Windows Server 2008 and below are commonly more susceptible to these attacks, but depending on the environment configuration, higher versions of Windows may also be vulnerable.  

An Example:

  1. The victim tries to connect to a file share, called CompnayShare, which was accidently misspelled. 
  2. The name resolution is then checked against the host file on the system. If the information is not in the host file a local DNS cache query is made. If the DNS cache does not contain the information requested, it moves onto the DNS server on the local network. 
  3. If the DNS Server does not have a corresponding record, the name of the system is sent as LLMNR, NetBIOS-NS multicast query. 
  4. Since the query is multicast, the attacker listens to network traffic and catches the name resolution query. The attacker then tells the victim that the attacker’s system is the host the victim is looking for. Ex: CompnayShare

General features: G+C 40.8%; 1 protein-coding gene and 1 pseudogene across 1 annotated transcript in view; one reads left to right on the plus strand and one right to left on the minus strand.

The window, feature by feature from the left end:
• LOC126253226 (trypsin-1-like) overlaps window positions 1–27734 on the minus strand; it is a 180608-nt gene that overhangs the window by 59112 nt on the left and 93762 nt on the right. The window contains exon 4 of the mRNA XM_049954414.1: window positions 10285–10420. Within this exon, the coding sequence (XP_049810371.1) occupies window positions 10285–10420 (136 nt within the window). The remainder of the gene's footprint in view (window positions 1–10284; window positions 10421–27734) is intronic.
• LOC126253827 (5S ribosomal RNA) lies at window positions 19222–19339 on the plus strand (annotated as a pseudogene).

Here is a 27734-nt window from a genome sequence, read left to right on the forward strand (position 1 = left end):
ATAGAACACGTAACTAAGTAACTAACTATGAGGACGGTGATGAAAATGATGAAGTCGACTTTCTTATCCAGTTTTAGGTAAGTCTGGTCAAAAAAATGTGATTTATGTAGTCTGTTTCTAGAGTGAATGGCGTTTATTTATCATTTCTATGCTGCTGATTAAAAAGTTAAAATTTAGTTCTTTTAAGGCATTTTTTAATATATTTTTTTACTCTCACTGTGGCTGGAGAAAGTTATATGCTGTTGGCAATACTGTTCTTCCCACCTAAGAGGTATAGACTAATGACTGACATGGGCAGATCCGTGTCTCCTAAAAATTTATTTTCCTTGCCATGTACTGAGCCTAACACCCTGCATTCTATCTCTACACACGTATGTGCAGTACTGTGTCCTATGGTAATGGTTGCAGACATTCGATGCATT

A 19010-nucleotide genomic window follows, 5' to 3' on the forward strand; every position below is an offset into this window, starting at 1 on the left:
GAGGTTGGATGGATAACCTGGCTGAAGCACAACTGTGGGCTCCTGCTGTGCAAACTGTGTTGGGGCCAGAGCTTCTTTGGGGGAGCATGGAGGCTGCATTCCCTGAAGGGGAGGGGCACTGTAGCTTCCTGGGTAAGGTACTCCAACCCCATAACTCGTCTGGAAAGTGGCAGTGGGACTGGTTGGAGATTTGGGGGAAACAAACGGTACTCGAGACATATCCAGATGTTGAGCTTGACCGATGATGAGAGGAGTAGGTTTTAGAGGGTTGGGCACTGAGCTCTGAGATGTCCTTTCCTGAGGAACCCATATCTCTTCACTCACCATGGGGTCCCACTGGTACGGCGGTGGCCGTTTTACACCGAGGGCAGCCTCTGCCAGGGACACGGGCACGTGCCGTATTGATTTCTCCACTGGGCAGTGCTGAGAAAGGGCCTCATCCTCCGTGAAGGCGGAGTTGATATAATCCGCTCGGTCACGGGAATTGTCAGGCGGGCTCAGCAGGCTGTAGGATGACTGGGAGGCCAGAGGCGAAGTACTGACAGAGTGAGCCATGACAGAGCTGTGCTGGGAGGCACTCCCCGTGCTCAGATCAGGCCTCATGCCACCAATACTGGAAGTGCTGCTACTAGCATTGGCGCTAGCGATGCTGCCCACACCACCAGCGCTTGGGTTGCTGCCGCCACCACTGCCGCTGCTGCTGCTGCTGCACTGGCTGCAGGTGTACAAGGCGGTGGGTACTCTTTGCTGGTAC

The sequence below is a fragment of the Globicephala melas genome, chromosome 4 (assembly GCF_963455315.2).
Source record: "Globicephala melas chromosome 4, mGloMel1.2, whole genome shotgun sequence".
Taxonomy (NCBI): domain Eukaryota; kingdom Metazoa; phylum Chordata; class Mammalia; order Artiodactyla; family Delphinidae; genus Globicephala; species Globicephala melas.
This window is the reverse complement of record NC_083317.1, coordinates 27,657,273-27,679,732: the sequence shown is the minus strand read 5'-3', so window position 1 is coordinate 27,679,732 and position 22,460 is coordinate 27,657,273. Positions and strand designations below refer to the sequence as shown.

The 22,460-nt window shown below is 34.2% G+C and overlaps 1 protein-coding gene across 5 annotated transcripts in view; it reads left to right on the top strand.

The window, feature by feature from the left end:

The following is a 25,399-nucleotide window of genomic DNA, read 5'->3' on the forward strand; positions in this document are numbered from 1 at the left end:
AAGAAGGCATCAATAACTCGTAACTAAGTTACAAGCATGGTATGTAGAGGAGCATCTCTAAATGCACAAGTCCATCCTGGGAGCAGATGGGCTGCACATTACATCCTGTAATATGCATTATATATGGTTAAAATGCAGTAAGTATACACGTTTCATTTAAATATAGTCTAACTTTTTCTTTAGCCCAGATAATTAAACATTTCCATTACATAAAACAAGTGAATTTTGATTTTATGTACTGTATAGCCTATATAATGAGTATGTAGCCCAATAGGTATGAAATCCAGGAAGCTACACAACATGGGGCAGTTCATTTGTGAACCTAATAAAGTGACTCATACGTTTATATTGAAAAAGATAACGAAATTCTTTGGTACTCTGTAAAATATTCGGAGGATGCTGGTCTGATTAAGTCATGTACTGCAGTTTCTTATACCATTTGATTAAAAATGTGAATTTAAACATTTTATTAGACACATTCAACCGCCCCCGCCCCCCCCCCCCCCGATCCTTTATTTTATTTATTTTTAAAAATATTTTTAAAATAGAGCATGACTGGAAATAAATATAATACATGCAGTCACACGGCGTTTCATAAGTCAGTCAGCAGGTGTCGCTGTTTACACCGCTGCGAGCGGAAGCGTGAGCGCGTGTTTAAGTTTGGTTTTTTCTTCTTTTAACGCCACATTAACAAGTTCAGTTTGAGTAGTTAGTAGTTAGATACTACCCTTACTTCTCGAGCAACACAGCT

5. The attacker then responds to all LLMNR and NBT-NS queries, allowing the traffic to be manipulated in order to obtain the victims username and password hash. 

 Popular Tools Used: 

 Linux:  

  • Responder – Developed by SpiderLabs 
  • Man-in-the-Middle Framework (MiTMf) – Developed by Byt3bl33d3r 
  • LLMNR_Response Module in the Metasploit Framework 
  • Nbnspoof – Developed by Robert McGrew 

Windows: 

  • Inveigh – Developed by Kevin Robertson 

 Mitigations: 

**Note: Applying the mitigations listed below should not a have negative impact in most situations, however, apply these settings to a test environment before rolling out to a production network. Windows 2000 and below may require the settings to remain untouched depending on the environment.** 

Local or domain GPO setting: 

  1. Click Start 
  2. Type gpedit.msc in the text box  
  3. Navigate to Local Computer Policy -> Computer Configuration -> Administrative Templates -> Network -> DNS Client 
  4.  In the DNS Client Folder, double click on Turn Off Multicast Name Resolution and set it to Enabled 

The following registry key is set on computers when LLMNR is disabled: